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Assessment of risk of bias due to blinding for objective and subjective outcomes: An exploratory study of Cochrane Reviews

Date and Location

Session: 

P2.019

Date

Saturday 21 September 2013 - 10:30 - 12:00

Location

Presenting author and contact person

Presenting author

Charles Okwundu

Contact person

Charles Okwundu
Abstract text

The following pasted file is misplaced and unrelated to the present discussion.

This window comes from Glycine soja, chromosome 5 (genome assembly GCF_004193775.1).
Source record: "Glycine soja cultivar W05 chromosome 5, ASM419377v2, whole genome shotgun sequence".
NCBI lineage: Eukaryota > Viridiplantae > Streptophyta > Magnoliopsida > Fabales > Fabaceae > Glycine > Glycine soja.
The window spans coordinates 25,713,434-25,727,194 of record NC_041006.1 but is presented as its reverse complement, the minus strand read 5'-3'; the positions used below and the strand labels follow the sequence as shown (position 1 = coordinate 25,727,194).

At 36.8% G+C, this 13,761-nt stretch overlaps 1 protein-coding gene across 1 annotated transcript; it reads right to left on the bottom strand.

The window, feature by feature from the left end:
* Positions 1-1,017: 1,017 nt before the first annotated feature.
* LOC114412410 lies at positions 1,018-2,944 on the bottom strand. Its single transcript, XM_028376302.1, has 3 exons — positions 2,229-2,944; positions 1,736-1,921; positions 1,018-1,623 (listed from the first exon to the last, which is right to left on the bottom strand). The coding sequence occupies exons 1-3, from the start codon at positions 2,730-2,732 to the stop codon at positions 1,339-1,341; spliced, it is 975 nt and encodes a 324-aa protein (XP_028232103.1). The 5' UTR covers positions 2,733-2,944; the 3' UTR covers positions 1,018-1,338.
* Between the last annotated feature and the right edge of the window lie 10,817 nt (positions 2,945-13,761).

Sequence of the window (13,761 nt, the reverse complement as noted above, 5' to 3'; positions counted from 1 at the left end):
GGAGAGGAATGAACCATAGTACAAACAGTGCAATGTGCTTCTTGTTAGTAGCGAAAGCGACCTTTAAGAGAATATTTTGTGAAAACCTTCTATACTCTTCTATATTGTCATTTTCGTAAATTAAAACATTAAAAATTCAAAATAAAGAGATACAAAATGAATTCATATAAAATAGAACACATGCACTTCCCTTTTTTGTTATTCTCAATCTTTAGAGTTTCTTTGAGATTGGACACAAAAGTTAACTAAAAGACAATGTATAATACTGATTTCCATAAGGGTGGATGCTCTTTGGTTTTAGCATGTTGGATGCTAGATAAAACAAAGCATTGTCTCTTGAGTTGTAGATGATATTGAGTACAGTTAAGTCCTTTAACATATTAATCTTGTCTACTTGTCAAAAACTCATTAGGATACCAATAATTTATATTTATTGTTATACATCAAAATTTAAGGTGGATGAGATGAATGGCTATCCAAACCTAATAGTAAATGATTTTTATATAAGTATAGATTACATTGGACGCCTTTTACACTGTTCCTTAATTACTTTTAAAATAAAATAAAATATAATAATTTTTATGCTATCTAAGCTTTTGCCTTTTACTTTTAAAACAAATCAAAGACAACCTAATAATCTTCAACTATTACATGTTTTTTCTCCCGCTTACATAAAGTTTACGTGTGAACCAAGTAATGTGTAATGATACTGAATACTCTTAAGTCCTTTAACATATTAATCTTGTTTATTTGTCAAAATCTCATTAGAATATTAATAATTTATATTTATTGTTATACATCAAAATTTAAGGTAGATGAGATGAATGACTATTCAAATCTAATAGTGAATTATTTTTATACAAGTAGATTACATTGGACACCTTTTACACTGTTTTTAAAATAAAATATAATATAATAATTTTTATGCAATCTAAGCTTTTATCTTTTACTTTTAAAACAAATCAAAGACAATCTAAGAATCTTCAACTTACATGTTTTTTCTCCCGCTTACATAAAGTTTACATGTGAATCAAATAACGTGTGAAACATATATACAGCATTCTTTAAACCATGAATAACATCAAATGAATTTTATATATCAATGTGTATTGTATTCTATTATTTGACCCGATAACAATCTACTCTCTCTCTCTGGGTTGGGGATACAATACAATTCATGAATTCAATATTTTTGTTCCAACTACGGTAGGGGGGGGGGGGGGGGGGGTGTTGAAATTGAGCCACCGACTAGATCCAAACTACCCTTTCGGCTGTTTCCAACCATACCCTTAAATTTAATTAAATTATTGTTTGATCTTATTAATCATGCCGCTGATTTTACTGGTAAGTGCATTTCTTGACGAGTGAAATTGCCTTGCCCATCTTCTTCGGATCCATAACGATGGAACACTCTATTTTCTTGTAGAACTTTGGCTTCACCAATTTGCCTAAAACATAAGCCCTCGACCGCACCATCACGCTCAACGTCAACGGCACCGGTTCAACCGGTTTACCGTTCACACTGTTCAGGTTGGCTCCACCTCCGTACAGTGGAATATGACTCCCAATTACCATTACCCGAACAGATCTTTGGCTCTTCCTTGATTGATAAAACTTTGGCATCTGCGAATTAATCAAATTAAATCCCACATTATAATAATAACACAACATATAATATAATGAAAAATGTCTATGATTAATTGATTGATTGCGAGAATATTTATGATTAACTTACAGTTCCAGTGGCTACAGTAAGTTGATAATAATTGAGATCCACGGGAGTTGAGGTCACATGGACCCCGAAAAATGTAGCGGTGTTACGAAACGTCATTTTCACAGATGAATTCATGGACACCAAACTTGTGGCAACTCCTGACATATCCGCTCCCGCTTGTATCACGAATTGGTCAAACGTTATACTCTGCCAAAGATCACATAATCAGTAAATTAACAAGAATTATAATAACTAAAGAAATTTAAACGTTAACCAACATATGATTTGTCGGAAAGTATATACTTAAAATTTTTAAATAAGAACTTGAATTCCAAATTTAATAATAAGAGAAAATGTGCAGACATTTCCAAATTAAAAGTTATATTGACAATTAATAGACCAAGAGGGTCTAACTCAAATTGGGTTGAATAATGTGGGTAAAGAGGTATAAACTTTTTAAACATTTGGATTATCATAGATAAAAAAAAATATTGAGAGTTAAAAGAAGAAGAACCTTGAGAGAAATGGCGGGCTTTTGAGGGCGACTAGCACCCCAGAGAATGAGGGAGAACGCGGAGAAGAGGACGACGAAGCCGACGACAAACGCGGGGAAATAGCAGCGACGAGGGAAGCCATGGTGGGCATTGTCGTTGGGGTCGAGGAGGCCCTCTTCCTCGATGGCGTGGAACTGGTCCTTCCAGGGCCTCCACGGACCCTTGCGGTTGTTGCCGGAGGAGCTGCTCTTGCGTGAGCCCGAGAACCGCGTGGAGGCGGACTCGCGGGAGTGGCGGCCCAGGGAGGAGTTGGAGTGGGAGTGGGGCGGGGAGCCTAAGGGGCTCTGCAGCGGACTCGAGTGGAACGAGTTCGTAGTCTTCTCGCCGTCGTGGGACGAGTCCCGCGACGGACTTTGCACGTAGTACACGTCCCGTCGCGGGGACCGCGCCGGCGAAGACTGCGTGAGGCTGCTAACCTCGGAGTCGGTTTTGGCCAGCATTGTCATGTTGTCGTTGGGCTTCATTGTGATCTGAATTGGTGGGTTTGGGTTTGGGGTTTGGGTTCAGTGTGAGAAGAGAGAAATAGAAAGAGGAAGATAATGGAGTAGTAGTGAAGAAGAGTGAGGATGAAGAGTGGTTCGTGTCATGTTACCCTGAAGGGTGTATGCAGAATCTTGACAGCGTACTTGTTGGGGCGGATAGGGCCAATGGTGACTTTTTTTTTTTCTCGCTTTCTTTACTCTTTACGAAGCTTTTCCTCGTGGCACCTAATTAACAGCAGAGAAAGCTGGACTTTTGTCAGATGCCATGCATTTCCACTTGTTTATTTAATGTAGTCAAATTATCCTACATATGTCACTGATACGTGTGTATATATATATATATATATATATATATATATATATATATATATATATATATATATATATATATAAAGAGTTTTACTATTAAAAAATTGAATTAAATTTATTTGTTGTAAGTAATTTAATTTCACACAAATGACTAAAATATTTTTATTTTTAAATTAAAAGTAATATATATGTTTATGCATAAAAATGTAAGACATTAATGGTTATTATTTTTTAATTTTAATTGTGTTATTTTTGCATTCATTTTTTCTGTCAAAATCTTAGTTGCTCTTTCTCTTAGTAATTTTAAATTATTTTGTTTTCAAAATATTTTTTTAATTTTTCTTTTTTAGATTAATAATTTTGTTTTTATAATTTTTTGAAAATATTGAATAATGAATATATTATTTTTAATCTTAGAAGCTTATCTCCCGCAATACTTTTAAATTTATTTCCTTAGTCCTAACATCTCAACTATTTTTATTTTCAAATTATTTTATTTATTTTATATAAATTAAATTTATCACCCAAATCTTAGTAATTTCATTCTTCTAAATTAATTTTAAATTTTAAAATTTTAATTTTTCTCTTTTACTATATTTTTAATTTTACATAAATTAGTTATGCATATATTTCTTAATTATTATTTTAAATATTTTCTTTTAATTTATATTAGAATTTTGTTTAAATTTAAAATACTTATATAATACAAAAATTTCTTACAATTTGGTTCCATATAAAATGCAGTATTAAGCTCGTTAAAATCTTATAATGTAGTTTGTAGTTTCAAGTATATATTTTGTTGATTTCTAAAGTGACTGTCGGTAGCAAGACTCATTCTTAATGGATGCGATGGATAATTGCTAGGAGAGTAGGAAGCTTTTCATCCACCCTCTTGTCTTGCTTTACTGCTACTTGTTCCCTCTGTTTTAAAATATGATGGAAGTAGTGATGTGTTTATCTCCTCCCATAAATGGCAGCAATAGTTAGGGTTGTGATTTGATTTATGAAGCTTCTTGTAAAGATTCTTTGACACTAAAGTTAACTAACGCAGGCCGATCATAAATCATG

Background: In Cochrane reviews, the risk of bias (RoB) in included studies is assessed to determine the likelihood that the intervention effects have been affected by bias. The Collaboration’s tool for assessing RoB has different domains related to particular types of bias - sequence generation, allocation concealment, blinding, selective outcome reporting and incomplete outcome data. For blinding, RoB assessment should be done separately per outcome reported, especially for studies with a mix of subjective and objective outcomes. Objectives: To evaluate whether Cochrane review authors assess risk bias due to blinding separately for subjective and objective outcomes. Methods: We included all new or updated reviews published in The Cochrane library in January and February 2013. Two assessors independently classified the reported outcomes in each review as objective or subjective, and whether authors of the reviews assessed the risk of performance and detection bias separately per outcome. Discrepancies were resolved by discussion and with input from a third assessor Results: We identified a total of 158 new and updated reviews (66 new reviews and 92 updated reviews). Twenty of the reviews (12.7%) did not have included studies, seven (4.4%) included non-randomised controlled trials (RCTs), while 131 (82.9%) included RCTs. Of these, 82 (63%) reported a mix of subjective and objective outcomes. The risk of performance and detection bias was assessed per outcome in seven (5.3%) and 14 (10.7%) of these reviews respectively. Conclusions: Few Cochrane authors separate risk of performance or detection bias for objective and subjective outcomes. Objective outcomes are less likely to be influenced by lack of blinding, compared to subjective outcomes. Authors should thus be more careful in evaluating the risk of bias from lack of blinding per outcome, especially in reviews reporting a mix of objective and subjective outcomes.